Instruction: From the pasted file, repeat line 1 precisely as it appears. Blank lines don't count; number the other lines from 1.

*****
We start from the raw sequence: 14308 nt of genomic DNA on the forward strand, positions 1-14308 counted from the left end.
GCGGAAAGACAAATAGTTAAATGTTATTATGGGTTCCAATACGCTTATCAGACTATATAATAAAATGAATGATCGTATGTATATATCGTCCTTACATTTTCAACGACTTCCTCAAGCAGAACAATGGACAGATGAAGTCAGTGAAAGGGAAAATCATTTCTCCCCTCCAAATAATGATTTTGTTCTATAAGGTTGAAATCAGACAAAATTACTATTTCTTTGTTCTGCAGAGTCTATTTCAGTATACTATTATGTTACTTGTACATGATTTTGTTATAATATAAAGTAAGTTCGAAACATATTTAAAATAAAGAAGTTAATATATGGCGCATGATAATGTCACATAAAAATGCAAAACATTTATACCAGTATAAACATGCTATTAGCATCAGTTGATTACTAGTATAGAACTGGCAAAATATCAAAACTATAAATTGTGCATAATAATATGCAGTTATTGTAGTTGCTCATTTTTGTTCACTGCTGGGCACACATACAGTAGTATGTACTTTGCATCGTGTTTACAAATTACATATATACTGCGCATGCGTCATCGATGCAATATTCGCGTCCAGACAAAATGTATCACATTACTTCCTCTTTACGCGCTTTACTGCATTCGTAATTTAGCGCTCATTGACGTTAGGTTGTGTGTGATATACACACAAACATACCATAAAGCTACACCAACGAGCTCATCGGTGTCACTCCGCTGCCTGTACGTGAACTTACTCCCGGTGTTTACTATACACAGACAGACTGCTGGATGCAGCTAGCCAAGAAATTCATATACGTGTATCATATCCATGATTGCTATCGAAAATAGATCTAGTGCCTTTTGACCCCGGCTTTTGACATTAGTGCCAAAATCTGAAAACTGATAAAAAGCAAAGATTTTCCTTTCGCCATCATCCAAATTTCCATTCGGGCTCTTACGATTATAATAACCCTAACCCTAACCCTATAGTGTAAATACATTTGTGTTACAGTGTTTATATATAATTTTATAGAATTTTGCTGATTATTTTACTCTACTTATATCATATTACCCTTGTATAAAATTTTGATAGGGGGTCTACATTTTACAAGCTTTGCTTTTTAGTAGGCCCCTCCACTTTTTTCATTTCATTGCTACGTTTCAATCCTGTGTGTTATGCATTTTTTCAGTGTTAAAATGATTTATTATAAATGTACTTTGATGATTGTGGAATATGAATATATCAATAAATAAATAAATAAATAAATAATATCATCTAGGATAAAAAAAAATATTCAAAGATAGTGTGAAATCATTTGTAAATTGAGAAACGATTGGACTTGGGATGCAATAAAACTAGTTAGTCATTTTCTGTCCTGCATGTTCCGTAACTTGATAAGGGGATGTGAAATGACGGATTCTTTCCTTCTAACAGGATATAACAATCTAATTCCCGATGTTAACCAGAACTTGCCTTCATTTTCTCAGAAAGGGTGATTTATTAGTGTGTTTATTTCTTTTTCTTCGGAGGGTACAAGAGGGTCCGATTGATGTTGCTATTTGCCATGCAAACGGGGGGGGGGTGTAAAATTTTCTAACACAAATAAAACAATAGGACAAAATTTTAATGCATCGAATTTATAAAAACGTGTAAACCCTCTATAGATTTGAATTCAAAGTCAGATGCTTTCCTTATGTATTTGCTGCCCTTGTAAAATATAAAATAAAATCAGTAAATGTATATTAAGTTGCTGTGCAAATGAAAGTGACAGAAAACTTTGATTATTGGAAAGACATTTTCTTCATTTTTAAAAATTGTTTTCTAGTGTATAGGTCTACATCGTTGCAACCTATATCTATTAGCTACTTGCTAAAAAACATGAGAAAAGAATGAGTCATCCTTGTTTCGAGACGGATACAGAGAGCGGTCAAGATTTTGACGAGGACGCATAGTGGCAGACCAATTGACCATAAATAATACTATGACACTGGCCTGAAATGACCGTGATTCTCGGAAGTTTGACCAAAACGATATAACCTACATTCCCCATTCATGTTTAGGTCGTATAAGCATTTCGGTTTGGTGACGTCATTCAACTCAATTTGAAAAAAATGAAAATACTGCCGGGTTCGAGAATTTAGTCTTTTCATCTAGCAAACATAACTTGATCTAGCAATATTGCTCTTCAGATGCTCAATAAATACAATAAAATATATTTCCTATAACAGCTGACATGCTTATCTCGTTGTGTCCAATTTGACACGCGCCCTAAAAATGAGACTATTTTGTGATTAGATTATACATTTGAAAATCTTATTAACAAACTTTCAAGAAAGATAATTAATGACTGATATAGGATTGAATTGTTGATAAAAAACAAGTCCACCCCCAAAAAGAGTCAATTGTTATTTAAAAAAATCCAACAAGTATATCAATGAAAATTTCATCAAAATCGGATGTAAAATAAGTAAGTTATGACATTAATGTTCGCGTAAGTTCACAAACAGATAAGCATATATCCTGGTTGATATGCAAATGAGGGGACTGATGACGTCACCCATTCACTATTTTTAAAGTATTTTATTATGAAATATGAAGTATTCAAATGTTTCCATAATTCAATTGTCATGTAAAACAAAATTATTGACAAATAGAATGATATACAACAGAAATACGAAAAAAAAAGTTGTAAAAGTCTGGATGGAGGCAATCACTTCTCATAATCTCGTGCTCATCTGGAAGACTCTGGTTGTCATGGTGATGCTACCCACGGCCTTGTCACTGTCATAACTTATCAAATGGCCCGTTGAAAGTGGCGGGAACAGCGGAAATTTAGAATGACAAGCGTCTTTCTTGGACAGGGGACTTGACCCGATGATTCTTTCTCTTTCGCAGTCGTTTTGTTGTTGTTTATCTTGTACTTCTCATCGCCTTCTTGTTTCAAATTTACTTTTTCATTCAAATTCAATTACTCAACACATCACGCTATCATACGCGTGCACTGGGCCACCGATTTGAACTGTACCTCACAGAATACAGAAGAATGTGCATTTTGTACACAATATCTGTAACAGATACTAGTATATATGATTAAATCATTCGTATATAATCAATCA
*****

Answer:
We start from the raw sequence: 14308 nt of genomic DNA on the forward strand, positions 1-14308 counted from the left end.